Here’s the latest update in the battle between Harvey Weinstein and Bully director Lee Hirsch on one side and the MPAA on the other. Weinstein and Hirsch have petitioned the MPAA to lower Bully‘s rating from R to PG-13; the film was rated R solely for the use of foul language by kids filmed for the documentary.
Weinstein petitioned the MPAA to change the rating, hoping that doing so would (he said) help get kids to see the movie. He cited the ratings change for the Iraq War documentary Gunner Palace, released in 2004, which was also originally rated R for language. In the case of Gunner Palace, the MPAA did change the rating, and it went out as a PG-13 movie.
In the case of Bully the MPAA refused to budge, and now The Weinstein Company will release it, unedited, as an unrated film. So will the National Association of Theater Owners (NATO) make good on a promise to treat it as NC-17 and not let any minors in at all?
In February, Weinstein released part of a letter from NATO which said,
But if you decide to withdraw your support and participation in the rating system, and begin to release movies without ratings, I will have no choice but to encourage my theater owner members to treat unrated movies from The Weinstein Company in the same manner as they treat unrated movies from anyone else. In most cases, that means enforcement as though the movies were rated NC-17 – where no one under the age of 18 can be admitted even with accompanying parents or guardians.
So now we’ll see how that goes. Here’s the full press release announcing the plan to release the film unrated:
March 26, 2012 – New York, NY – After a recent plea to the MPAA by BULLY teen Alex Libby and The Weinstein Company (TWC) Co-Chairman Harvey Weinstein failed – by one vote – to get the film its deserved PG-13 rating, TWC is choosing to move forward with releasing the film unrated by the MPAA on March 30.
Furthering proof that the R rating for some language is inappropriate for a film that’s meant to educate and help parents, teachers, school officials and children with what’s become an epidemic in schools around the country, the fight against the rating continues on. The outpour of support by politicians, schools, parents, celebrities and activists for the film’s mission to be seen by those it was made for – children – has been overwhelming. Nearly half a million people have signed Michigan high school student and former bullying victim Katy Butler’s petition on Change.org to urge the MPAA to lower the rating.
Said BULLY Director Lee Hirsch, “The small amount of language in the film that’s responsible for the R rating is there because it’s real. It’s what the children who are victims of bullying face on most days. All of our supporters see that, and we’re grateful for the support we’ve received across the board. I know the kids will come, so it’s up to the theaters to let them in.”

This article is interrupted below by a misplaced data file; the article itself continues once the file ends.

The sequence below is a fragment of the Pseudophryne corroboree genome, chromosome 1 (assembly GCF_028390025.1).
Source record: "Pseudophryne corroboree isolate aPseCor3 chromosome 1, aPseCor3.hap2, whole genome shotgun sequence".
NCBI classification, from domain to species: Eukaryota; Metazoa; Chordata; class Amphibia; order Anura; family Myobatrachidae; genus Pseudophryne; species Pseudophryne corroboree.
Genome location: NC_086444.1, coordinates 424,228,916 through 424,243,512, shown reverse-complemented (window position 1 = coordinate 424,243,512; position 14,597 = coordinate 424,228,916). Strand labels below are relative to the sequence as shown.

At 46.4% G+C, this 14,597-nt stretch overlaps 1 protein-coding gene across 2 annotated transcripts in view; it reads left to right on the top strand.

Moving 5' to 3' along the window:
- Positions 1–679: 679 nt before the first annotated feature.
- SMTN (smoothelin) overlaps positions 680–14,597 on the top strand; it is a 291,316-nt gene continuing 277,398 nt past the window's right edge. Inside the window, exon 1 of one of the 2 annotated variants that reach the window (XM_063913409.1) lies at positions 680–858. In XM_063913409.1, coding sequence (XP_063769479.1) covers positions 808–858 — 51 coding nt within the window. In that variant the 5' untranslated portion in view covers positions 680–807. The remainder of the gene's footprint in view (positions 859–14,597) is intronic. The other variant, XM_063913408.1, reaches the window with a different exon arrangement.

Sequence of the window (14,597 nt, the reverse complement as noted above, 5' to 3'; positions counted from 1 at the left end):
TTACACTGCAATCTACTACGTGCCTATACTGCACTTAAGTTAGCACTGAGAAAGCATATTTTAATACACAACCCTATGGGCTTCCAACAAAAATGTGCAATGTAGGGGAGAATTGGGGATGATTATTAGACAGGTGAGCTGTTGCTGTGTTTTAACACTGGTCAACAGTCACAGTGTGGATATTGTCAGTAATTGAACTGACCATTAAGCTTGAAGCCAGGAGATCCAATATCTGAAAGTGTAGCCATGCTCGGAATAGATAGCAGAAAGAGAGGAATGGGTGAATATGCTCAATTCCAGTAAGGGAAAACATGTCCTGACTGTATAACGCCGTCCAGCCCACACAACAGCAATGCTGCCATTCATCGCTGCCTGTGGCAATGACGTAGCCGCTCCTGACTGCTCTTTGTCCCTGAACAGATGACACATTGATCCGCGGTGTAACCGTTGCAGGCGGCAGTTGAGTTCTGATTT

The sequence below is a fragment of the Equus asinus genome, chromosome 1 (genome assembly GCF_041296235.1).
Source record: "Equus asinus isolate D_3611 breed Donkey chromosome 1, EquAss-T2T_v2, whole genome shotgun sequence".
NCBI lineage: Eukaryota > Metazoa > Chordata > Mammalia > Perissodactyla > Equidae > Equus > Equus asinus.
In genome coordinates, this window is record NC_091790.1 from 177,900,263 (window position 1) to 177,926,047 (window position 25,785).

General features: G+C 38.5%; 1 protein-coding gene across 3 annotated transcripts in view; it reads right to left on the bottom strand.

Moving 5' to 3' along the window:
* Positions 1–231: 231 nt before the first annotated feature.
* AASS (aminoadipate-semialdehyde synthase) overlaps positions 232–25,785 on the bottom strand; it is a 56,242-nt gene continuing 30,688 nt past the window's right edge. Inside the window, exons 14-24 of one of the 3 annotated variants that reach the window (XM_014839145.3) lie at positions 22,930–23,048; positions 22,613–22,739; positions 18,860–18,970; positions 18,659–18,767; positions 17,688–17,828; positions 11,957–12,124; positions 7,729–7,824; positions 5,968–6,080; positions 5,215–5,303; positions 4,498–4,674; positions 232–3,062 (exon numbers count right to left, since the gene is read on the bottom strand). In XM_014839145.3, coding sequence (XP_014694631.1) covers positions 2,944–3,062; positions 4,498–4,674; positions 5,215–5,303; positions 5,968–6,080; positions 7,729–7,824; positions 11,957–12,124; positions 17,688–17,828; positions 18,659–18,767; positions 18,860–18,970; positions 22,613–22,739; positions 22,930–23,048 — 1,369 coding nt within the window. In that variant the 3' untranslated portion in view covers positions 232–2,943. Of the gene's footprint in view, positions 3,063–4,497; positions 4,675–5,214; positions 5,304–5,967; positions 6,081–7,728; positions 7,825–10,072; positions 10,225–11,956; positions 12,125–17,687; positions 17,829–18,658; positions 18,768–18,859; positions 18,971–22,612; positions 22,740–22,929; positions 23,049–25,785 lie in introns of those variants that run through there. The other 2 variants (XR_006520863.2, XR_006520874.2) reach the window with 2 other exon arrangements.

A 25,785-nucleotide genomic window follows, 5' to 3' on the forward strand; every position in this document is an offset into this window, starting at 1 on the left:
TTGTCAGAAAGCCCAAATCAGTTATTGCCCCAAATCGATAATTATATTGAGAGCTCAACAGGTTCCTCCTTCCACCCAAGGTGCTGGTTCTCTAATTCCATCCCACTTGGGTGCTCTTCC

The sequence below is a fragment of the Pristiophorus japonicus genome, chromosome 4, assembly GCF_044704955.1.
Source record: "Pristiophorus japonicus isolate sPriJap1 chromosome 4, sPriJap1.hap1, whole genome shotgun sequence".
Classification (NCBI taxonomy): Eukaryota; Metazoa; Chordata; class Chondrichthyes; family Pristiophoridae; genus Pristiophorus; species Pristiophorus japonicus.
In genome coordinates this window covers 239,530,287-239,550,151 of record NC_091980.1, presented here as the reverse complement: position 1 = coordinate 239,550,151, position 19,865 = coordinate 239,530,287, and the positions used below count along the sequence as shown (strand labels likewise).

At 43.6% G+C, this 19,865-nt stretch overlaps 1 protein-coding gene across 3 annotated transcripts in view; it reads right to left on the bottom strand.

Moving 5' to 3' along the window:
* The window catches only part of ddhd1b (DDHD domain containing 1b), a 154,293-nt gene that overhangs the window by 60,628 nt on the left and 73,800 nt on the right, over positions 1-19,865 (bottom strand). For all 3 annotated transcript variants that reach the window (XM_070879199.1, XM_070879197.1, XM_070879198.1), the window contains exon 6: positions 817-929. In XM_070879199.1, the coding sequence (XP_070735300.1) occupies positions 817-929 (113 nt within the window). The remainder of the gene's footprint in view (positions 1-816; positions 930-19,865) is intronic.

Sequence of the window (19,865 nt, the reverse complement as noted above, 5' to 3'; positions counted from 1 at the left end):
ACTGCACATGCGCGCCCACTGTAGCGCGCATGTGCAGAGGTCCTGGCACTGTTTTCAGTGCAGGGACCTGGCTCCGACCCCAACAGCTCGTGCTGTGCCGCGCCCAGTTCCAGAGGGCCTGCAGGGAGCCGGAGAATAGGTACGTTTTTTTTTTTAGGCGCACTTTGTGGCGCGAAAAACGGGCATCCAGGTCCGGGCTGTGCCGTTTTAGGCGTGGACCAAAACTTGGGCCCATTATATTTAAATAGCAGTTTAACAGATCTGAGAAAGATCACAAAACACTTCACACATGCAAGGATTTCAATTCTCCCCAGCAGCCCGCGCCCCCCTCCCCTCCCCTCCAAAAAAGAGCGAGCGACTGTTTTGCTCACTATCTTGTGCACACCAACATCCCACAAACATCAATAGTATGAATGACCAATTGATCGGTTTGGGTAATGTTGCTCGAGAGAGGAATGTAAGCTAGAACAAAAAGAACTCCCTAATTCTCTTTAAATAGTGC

“The kids and families in this film are true heroes, and we believe theater owners everywhere will step up and do what’s right for the benefit of all of the children out there who have been bullied or may have otherwise become bullies themselves. We’re working to do everything we can to make this film available to as many parents, teachers and students across the country,” said TWC President of Marketing Stephen Bruno.
For parents or teachers who are looking for more information or who may have concerns about showing children a movie unrated by the MPAA, please read Common Sense Media’s rating details of the film here: http://www.commonsensemedia.org/movie-reviews/bully.
“While it’s often heartbreaking and deals with tough issues like suicide, the movie addresses bullying in a frank and relatable way that is age appropriate for teens and relevant for middle schoolers if an adult is present to guide the discussion,” said James P. Steyer, Founder and CEO, Common Sense Media. “The MPAA’s ratings system is inadequate when it comes looking at a movie’s content through the lens of its larger thematic issues. Common Sense Media provides alternative ratings for parents who are looking for more guidance and context than the MPAA provides.”
BULLY will be released in theaters on Friday, March 30th in New York at the Angelika Film Center and AMC Lincoln Square and in Los Angeles at The Landmark, ArcLight Hollywood and AMC Century City.
BULLY is a beautifully cinematic, character-driven documentary. At its heart are those with huge stakes in this issue whose stories each represent a different facet of America’s bullying crisis. Filmed over the course of the 2009/2010 school year, BULLY opens a window onto the pained and often endangered lives of bullied kids, revealing a problem that transcends geographic, racial, ethnic and economic borders. It documents the responses of teachers and administrators to aggressive behaviors that defy “kids will be kids” clichés, and it captures a growing movement among parents and youths to change how bullying is handled in schools, in communities and in society as a whole.